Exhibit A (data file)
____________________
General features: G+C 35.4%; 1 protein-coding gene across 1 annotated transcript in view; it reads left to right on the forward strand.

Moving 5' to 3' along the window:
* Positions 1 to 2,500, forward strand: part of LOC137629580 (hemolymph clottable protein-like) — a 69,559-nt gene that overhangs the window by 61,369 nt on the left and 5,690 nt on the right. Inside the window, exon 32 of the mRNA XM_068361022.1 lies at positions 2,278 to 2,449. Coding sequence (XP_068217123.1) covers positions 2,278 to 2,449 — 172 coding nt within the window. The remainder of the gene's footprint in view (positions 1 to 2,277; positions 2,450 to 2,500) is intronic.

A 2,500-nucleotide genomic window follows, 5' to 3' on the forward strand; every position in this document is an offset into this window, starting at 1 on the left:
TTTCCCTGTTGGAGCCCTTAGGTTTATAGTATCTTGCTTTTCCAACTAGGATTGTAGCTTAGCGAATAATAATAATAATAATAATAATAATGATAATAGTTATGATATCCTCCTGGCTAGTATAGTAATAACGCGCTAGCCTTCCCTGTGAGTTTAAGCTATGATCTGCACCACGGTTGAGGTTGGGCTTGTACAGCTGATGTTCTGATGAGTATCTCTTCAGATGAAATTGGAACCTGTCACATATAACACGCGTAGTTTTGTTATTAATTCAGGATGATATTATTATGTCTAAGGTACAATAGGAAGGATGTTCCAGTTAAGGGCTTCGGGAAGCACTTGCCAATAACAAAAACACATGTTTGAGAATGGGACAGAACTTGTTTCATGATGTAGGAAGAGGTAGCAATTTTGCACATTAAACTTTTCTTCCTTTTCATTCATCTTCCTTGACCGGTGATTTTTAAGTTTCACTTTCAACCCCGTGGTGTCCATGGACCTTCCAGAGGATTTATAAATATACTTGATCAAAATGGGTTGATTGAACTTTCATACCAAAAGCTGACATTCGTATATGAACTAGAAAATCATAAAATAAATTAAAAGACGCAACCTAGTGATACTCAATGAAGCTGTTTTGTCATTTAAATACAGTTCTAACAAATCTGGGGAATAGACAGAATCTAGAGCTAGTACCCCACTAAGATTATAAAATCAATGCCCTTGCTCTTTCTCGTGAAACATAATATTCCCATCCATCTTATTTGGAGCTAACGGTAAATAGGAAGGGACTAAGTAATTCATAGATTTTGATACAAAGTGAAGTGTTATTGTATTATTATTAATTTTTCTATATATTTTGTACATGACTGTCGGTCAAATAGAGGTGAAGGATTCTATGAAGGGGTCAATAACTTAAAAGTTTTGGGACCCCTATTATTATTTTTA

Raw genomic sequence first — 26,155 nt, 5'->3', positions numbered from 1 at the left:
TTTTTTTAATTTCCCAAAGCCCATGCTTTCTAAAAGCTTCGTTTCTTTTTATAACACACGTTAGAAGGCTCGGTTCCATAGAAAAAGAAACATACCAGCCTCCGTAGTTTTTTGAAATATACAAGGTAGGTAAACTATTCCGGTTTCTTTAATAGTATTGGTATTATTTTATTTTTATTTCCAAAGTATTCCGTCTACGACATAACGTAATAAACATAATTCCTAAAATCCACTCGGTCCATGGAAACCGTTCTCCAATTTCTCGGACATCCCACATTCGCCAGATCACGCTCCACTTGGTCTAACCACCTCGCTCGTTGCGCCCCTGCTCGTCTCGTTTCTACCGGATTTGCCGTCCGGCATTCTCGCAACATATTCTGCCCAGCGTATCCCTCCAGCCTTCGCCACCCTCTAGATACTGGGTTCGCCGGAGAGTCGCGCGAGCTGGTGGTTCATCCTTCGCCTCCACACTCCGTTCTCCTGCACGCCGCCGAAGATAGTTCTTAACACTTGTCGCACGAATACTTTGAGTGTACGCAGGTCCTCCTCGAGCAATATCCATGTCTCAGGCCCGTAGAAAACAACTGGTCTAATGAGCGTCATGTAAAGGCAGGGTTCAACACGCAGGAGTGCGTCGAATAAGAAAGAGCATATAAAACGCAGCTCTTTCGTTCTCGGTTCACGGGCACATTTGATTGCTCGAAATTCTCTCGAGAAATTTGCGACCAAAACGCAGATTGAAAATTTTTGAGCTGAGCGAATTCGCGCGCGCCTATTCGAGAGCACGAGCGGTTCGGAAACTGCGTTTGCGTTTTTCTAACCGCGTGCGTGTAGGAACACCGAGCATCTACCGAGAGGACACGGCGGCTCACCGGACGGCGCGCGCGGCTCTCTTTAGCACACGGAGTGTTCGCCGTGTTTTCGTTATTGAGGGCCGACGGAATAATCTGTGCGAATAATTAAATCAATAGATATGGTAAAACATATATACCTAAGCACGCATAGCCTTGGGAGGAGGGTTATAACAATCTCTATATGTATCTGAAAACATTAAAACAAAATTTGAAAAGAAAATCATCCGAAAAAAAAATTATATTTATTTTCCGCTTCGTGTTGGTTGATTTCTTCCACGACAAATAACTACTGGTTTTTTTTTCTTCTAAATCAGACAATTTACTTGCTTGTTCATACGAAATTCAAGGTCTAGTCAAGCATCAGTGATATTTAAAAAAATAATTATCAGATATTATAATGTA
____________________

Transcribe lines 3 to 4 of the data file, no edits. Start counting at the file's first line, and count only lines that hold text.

* Positions 1 to 2,500, forward strand: part of LOC137629580 (hemolymph clottable protein-like) — a 69,559-nt gene that overhangs the window by 61,369 nt on the left and 5,690 nt on the right. Inside the window, exon 32 of the mRNA XM_068361022.1 lies at positions 2,278 to 2,449. Coding sequence (XP_068217123.1) covers positions 2,278 to 2,449 — 172 coding nt within the window. The remainder of the gene's footprint in view (positions 1 to 2,277; positions 2,450 to 2,500) is intronic.

A 2,500-nucleotide genomic window follows, 5' to 3' on the forward strand; every position in this document is an offset into this window, starting at 1 on the left: